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UTC panel wants city to fund completion of sidewalk network

Tuesday, April 6, 2010 by Kimberly Reeves

An Urban Transportation Commission subcommittee wants the city to ramp up its financial commitment to complete the city’s sidewalk network, a proposal that will likely cost more than $800 million before it’s done.

 

Eileen Schaubert chairs the subcommittee, which also includes Sheila Holbrook-White and Allen Demling. The trio discussed a resolution proposed by Amy Babich, who also addressed Council recently about the need for a full sidewalk system.

 

The general purpose of the resolution appeared to be to raise the profile of the sidewalk system, which Babich estimated would take 200 years to complete if the city continued to spend only $5 million a year. One current estimate pegs the cost of completing the full sidewalk system at around $824 million.

 

Former commissioner Tommy Eden was at the meeting last week also. The last time the city passed a significant commitment to sidewalk building, Eden and staffer Annick Beaudet recalled, was a resolution in 2002 that required sidewalk building to be a part of construction or reconstruction of a street, as long as it cost no more than 20 percent of the total construction package.

 

Funding for sidewalks, even from a bond election package perspective, has been haphazard. In her resolution, Babich proposed increasing sidewalk funding tenfold, to $50 million a year, for at least 20 years. In the initial resolution, the suggestion was that funding should come from bonds, starting with the 2010 bond election, as well as clean air and climate plan funds currently spent on other sources.

 

The subcommittee did not land on an amount it wanted but the group did agree that sidewalk construction should be accelerated and consistent, Schaubert said.

 

Holbrook-White suggested the resolution ought to urge the city to be more aggressive with its pursuit of other funding for the construction of sidewalks. She suggested a more aggressive pursuit of federal funds, such as funding for safe routes to schools and ADA compliance.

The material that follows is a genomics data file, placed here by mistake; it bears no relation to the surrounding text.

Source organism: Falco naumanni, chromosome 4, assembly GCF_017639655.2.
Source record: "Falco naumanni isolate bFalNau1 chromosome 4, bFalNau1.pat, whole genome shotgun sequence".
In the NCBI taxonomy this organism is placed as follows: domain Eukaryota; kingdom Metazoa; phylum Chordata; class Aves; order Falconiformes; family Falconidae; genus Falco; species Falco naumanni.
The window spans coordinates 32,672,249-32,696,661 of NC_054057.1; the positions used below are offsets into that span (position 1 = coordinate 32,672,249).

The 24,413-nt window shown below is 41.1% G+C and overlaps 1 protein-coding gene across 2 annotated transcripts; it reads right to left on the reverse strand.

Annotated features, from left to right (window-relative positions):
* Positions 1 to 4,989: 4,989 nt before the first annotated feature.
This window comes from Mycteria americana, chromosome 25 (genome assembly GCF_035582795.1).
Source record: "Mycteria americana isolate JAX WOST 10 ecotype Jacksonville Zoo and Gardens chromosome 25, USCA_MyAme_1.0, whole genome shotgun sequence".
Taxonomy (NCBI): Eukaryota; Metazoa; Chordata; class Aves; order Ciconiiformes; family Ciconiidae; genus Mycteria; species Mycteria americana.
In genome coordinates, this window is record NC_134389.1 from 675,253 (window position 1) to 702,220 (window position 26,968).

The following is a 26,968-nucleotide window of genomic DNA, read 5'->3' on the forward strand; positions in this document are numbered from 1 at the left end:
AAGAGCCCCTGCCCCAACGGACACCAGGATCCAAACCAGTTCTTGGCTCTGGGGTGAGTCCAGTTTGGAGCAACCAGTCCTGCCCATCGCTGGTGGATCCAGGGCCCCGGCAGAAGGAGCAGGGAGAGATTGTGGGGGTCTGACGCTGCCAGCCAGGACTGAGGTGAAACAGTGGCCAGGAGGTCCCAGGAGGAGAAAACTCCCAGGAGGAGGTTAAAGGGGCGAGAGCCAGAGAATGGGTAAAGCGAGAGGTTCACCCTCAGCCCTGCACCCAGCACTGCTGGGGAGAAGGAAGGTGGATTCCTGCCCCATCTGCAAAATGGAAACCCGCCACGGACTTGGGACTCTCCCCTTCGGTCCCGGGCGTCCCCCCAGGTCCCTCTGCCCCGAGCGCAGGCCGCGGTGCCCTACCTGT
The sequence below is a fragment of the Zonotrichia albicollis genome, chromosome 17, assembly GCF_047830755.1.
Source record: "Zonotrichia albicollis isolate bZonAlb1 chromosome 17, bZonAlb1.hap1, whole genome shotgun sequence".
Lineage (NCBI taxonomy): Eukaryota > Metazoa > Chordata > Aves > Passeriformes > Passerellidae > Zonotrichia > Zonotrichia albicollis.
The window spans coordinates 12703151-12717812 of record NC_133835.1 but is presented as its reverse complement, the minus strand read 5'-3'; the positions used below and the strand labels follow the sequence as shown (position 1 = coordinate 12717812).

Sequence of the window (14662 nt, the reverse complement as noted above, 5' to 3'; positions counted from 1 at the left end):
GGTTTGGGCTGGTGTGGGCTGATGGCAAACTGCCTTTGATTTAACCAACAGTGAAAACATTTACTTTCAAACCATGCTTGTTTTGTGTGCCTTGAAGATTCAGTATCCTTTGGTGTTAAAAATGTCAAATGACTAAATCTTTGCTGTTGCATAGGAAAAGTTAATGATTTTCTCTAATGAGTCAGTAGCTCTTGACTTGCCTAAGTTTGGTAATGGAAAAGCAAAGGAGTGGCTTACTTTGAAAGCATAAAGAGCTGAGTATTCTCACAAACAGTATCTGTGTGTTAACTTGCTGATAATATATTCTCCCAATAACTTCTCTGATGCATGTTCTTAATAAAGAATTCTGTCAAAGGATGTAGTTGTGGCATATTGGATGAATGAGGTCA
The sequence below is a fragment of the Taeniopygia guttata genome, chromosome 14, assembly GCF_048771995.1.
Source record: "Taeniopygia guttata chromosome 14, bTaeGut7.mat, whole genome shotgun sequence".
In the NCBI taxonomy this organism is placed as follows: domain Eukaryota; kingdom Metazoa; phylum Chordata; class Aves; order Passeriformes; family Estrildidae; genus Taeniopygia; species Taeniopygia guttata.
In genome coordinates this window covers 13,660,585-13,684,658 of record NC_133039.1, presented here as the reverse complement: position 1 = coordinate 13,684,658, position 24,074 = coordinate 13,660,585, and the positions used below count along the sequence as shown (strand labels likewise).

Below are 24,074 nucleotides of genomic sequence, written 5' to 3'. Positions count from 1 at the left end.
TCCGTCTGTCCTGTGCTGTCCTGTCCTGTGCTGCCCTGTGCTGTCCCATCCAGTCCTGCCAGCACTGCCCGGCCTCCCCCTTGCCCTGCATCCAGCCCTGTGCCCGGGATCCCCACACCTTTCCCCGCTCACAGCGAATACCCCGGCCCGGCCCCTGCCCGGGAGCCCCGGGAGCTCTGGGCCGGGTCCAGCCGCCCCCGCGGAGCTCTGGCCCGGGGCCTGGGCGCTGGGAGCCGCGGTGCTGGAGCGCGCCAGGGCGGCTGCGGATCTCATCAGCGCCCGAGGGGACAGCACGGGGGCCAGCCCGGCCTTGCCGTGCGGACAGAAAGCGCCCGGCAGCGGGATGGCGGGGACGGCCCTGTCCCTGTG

The city also should have a better-defined relationship with the Texas Department of Transportation, Holbrook-White said, adding that the relationship had improved with the creation of the new city transportation department. Holbrook-White suggested a memo between the city and TxDOT, making sure the city has a role in the relationship and a priority for sidewalk construction.

 

Sidewalk construction typically is limited to the actual sidewalk construction and curb cuts. The subcommittee, at Demling’s suggestion, wants to expand that definition to be more of a “pedestrian facility,” which would include streetscape, pedestrian crossings and light timing.

 

The group also agreed with Babich’s proposal that sidewalk variances should be examined more carefully and discouraged whenever possible.

 

The resolution will return to the subcommittee, which meets every two months. Schaubert was not certain whether the resolution, once approved by the full Urban Transportation Commission, should go to staff or Council. The resolution may or may not be finished before the city’s 2010 bond package is proposed, but the group agreed the principles could guide future construction.

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